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South African energy start-up takes aim at solar fees

South African local energy start-up Wetility is confident it can add value to the country’s residential solar installation market and believes it is ideally positioned to help consumers avoid additional solar fees.

Recent media reports detailed new tariff plans by South Africa’s power supplier Eskom, including the proposal to charge consumers a split tariff made up of a volumetric energy usage charge and a fixed daily network charge.

According to the reports, this equates to an increase in the amount payable for those with solar panels.

Vincent Maposa, CEO of Wetility.
Vincent Maposa, CEO of Wetility.

Vincent Maposa, CEO of Wetility, says: "Eskom's bid to create an additional solar fee would just push existing and new solar users to increasingly move their energy requirements off-grid. This is because these solar users could start to rely more on their PV and battery storage systems, and less on Eskom. This will become even more possible over time owing to continuously falling solar costs and ever-improving battery storage. In turn, this could risk nullifying or reducing any extra solar fees that Eskom is seeking, and thereby exacerbate the load-shedding problem."

Wetility’s value proposition is the installation of what it calls a Pay at Pace solution involving the installation of hybrid rooftop solar systems on homes — which includes solar panels as well as its hi-tech PACE device — at no upfront cost to homeowners.

“Homeowners then receive always-on power from these systems via an affordable monthly lease or power purchase agreement. Commercial businesses have been benefitting from monthly payment options such as these for years, but Wetility is among the first to make this an option for the residential market in South Africa,” the company asserts.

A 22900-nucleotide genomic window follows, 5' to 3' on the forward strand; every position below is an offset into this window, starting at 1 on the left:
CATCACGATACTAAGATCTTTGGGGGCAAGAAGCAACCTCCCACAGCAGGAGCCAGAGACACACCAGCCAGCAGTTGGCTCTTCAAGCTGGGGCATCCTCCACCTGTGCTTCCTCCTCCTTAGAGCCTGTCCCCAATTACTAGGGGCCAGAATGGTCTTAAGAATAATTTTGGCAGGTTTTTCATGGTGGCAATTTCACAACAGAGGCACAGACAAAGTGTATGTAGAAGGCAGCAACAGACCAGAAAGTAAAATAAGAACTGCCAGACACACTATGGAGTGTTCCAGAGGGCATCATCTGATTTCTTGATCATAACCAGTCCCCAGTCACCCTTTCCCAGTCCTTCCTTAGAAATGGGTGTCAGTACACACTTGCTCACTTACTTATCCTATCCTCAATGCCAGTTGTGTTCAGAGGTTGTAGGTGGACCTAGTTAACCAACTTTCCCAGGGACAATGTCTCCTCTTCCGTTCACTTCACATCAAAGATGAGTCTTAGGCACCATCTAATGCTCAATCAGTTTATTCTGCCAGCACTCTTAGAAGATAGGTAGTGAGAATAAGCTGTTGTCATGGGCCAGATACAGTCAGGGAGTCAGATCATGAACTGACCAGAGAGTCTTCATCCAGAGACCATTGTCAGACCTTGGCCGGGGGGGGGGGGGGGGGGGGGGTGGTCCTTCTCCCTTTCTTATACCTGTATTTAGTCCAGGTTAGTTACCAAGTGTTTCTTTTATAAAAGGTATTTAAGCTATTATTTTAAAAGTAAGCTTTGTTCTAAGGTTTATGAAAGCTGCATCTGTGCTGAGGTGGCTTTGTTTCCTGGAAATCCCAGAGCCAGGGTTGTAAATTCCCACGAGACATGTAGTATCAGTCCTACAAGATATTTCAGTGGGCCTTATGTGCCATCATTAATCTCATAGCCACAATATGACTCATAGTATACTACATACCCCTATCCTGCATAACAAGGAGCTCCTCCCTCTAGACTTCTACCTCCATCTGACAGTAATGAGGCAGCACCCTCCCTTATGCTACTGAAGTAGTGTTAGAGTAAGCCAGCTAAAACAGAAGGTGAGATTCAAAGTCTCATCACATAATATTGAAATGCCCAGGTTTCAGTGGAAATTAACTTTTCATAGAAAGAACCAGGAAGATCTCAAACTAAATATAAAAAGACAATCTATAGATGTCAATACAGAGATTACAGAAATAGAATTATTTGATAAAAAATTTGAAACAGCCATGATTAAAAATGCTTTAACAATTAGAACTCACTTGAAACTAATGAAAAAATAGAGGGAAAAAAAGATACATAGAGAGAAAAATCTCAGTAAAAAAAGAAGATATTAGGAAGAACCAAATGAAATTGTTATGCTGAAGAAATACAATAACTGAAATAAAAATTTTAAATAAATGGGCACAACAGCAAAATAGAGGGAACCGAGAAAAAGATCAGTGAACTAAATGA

Maposa adds: “Crucially, this Pay at Pace model can cost less than the user’s existing monthly bill with Eskom or their municipality, especially at a time when electricity tariffs from these entities are set to rise in 2021. A calculator on Wetility’s website illustrates how this savings model can work.”

“The introduction of this breakthrough offering comes at a time when more South Africans will need to mitigate against the risk of load-shedding, especially with work from home becoming a greater reality during the ongoing COVID-19 pandemic,” says Maposa.

PACE, We-X system

Wetility says it is able to deliver this approach thanks to its personalised 360 experience, at the heart of which is its PACE device - a minimalist and compact cabinet enclosure that comprises a hybrid inverter, lithium-ion batteries and switchgear.

The PACE, in turn, is connected to rooftop PV solar. This compact hybrid system can service up to 70-80% of a typical home’s energy needs.

The brain of this offering is Wetility’s cloud service in the form of an intelligent and data-driven remote monitoring software We-X.

According to the company, this cloud service offers customer support and full analysis of one’s energy usage in real-time as well as monthly savings on one’s energy bills.

“Wetility’s hybrid solution is grid-connected when the power is up and running, but it islands from the grid during power outages. When the sun is shining, you can get all of your energy from the system. The interplay with the grid allows you to still use some power from your municipality or Eskom if the weather, for instance, is overcast for extended periods of time.”

The start-up company aims to carry out 1000 solar installations in Gauteng this year, with 80% of these being in the residential market and the remaining 20% in the business sector.

From 2022 onwards, Wetility seeks to ramp this up to over 60 000 installations over at least a five-year period with over 180MW of installed capacity.

The business says it has received backing from investors in the US and South Africa, including Gauteng’s Growth and Development Agency’s Innovation Hub. 

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